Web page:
Module Information

Module Identifier
BR20620
Module Title
Applied Molecular Biology and Bioinformatics
Academic Year
2015/2016
Co-ordinator
Semester
Semester 1
External Examiners
  • Dr Mark Paget (Reader - University of Sussex)
 
Other Staff

Course Delivery

Delivery Type Delivery length / details
Lecture 30 x 1 Hour Lectures
Practical 6 x 3 Hour Practicals
Field Trip 1 x 4 Hour Field Trip
 

Assessment

Assessment Type Assessment length / details Proportion
Semester Assessment Assessed workshop practicals.  Application of theories (restriction mapping, PCR, bioinformatics).  40%
Semester Exam 3 Hours   60%
Supplementary Assessment Students must take elements of assessment equivalent to those that led to failure of the module.  40%
Supplementary Exam 3 Hours   Students must take elements of assessment equivalent to those that led to failure of the module.  60%

Learning Outcomes

On successful completion of this module students should be able to:

1) provide an account of prokaryotic and eukaryotic gene structure and the mechanisms controlling gene expression;

2) explain the various techniques available to study genomes, genes and gene products;

3) give an overview of biotechnology applications utilising genetic manipulation;

4) discuss basic bioinformatics techniques for analysis of DNA sequence data.

Brief description

Molecular Biology is concerned with understanding biological processes at the molecular level. This module develops a better understanding of the many molecular methodologies that are utilized in current research. The module will cover theories of gene structure/gene expression, manipulation of nucleic acids, construction of genetic maps, gene cloning and functional analysis, introductory genomics and genome sequencing, production of transgenic plants and animals, and an introduction to bioinformatics. The module also covers real world application of these areas within a biotechnology framework.

Content

Gene Structure & Expression: This section of the course focuses on DNA replication, the structure of genes, mRNA processing in eukaryotes, control of transcription and translation. This is developed further as part of the assessed workshop on bioinformatics.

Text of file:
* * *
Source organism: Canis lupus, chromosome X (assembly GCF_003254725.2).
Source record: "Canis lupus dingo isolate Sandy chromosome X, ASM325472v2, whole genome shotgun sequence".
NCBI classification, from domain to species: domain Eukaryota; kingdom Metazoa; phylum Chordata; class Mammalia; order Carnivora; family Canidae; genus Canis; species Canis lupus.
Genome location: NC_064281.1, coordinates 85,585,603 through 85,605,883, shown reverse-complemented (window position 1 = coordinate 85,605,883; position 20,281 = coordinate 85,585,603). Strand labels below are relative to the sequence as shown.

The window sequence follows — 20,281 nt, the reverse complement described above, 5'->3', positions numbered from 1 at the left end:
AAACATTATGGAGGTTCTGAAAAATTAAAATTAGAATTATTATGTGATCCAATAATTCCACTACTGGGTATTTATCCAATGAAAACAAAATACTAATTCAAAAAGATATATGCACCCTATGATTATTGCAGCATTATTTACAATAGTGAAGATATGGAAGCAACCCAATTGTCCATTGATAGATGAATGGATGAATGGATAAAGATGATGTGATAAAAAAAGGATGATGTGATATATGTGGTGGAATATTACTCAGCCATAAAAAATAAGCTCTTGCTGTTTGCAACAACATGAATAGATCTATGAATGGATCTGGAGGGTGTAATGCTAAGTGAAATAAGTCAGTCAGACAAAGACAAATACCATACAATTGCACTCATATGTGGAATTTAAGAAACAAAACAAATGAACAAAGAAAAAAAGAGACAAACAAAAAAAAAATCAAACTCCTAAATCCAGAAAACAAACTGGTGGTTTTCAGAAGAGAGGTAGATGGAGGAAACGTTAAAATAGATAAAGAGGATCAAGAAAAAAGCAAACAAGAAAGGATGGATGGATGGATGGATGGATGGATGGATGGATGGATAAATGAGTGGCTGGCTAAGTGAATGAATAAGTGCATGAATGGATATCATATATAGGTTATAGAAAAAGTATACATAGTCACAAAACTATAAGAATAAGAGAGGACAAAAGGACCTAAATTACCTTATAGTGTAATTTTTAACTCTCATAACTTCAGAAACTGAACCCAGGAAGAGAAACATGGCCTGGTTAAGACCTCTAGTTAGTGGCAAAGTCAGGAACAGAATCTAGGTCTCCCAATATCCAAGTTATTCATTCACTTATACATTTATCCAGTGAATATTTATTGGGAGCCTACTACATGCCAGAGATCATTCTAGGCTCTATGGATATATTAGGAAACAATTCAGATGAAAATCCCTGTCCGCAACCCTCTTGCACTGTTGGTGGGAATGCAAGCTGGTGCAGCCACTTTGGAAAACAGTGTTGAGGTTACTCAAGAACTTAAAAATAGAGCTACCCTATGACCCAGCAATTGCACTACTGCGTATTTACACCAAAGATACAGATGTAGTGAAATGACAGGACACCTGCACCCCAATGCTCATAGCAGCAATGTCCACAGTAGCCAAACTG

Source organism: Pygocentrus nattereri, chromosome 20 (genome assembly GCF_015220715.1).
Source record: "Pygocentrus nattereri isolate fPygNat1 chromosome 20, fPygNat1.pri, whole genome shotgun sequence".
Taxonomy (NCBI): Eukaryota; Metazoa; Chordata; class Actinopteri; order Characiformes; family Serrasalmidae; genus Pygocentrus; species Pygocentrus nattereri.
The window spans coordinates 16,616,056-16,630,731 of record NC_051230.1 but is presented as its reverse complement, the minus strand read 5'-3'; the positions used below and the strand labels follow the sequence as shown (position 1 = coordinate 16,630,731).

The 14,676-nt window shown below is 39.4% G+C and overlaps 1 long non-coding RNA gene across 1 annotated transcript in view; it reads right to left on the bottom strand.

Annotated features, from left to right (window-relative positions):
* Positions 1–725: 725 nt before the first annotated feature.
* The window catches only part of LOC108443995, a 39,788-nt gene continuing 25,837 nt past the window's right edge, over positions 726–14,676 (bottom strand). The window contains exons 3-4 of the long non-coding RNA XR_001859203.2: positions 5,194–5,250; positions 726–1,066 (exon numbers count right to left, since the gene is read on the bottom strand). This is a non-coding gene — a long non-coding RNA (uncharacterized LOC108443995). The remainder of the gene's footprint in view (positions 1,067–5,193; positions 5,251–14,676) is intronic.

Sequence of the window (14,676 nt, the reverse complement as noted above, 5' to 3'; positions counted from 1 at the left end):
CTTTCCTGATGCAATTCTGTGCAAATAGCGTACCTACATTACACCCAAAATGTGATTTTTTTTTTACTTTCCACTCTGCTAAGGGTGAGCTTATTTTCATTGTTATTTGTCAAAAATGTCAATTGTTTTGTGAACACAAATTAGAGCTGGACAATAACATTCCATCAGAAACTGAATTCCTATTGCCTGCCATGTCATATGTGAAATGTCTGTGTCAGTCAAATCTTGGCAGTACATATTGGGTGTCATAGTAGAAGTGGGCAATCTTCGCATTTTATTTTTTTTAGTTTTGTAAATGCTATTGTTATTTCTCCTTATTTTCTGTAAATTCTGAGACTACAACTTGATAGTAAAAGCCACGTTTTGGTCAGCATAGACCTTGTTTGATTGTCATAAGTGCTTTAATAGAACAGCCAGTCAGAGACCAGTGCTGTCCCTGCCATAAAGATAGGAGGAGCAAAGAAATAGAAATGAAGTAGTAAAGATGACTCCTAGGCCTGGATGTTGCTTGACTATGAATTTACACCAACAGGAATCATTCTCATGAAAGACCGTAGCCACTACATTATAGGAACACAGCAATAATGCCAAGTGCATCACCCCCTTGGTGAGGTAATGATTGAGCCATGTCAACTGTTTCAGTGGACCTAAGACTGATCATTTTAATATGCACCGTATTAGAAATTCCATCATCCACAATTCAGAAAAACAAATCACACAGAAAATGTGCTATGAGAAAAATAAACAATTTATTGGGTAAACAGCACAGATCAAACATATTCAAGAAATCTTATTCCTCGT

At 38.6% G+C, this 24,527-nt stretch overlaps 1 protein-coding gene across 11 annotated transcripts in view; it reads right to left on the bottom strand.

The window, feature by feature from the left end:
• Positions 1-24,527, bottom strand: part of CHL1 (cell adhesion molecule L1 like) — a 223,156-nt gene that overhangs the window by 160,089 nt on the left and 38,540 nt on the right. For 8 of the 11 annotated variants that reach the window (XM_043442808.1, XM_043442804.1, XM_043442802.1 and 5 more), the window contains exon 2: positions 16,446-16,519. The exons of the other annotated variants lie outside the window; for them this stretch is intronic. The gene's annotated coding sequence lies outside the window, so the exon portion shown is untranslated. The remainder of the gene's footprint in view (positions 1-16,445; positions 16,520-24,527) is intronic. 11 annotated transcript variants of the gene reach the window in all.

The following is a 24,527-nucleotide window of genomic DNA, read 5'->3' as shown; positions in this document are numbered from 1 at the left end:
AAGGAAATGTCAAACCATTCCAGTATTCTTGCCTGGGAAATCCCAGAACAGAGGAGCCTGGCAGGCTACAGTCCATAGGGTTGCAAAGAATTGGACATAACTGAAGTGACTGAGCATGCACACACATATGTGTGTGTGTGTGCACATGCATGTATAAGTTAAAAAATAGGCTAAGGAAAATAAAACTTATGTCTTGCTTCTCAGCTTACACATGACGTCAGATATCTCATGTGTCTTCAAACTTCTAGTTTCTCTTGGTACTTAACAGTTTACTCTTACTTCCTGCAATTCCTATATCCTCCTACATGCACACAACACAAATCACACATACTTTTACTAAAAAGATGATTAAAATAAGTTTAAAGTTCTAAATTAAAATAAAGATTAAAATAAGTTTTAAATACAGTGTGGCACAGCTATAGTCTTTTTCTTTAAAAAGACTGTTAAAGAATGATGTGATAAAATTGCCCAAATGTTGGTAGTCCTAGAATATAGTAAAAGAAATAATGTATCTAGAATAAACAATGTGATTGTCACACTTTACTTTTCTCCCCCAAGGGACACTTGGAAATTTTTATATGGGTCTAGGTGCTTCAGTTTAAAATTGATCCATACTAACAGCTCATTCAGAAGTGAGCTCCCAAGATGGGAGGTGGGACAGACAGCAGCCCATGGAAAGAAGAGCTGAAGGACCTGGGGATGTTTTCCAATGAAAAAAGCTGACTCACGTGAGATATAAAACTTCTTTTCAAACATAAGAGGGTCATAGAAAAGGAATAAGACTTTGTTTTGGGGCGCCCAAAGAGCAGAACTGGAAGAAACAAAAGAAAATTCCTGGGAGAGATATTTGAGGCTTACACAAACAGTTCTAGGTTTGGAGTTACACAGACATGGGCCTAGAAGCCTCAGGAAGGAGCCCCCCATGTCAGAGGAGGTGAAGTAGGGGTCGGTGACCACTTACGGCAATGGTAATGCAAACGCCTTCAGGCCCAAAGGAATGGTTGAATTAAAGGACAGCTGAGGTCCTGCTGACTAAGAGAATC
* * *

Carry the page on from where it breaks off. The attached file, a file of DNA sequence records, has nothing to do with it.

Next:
Manipulating DNA: This topic builds upon, and adds to, theoretical and applied techniques including amplification of DNA via polymerase chain reaction, restriction digestion of DNA, enzymatic manipulation of DNA and basic cloning. Students are also taught the use of restriction digests to create simple genetic maps. Application of theory surrounding PCR experimental design and restriction mapping form part of assessed workshop practicals.
Gene Library Construction, Sequencing & Screening: This section covers the construction of cloned DNA libraries in greater depth, as well as strategies for screening libraries for particular DNA fragments. Students are also taught the theories surrounding sequencing of both individual DNA fragments and high-throughput (next-generation) sequencing.

Gene Transfer Technology: Students are taught strategies and theories regarding the construction of transgenic delivery vectors and systems for production of genetically-modified plants or animals, as well as biotechnological applications.

Genomics: This section of the course covers an introduction to the concept of genomes and genomic technologies, including the construction of genomic maps, genome sequencing strategies, use of model genomes (human, mouse, yeast, Arabidopsis) and comparative genomics.

Bioinformatics: This section will teach the students basic bioinformatics skills, enabling them to query databases of genetic information (i.e. GenBank), obtain DNA sequences and perform structural/motif analysis to identify coding regions and calculate transcribed mRNA and translate this into protein sequence. This includes assessed workshop practicals allowing the students to review the theories taught earlier in the course within a bioinformatic context.

Module Skills

Skills Type Skills details
Application of Number The bioinformatics workshop will require students to work with likelihood values (for example, BLAST e-values) and understand their significance.
Communication Listening skills for the lectures and subsequent discussions. Effective written communication will be developed and assessed in examinations.
Improving own Learning and Performance Outside the formal contact hours, students will be expected to use research materials, manage time and meet deadlines. The directed study elements will provide opportunity for students to explore their own learning styles and preferences and identify their needs and barriers to learning. Students are given formative feedback on problem-solving exercises within the workshop sessions designed to aid their development and understanding of the material.
Information Technology The students will be required to access online databases such as ISI Web of Knowledge, PubMed and Google Scholar to find primary literature. Training in bioinformatics includes use of internet-based DNA sequence databases and online analysis tools. These are basic skills that will be required of most postgraduate careers involving genetic analysis.
Personal Development and Career planning This module conveys theoretical and applied skills which are critical for a career in any area of biological science with a basic or fundamental molecular component.
Problem solving Assessed workshop exercises in restriction mapping, PCR technique/experimental design and bioinformatics. These are basic skills that will be common to most laboratory-based postgraduate biology careers.
Research skills Key research skills are developed by training in the theory and application of molecular biology techniques. Students also receive grounding in obtaining resources for bioinformatic analysis via database query.
Subject Specific Skills
Team work

Notes

This module is at CQFW Level 5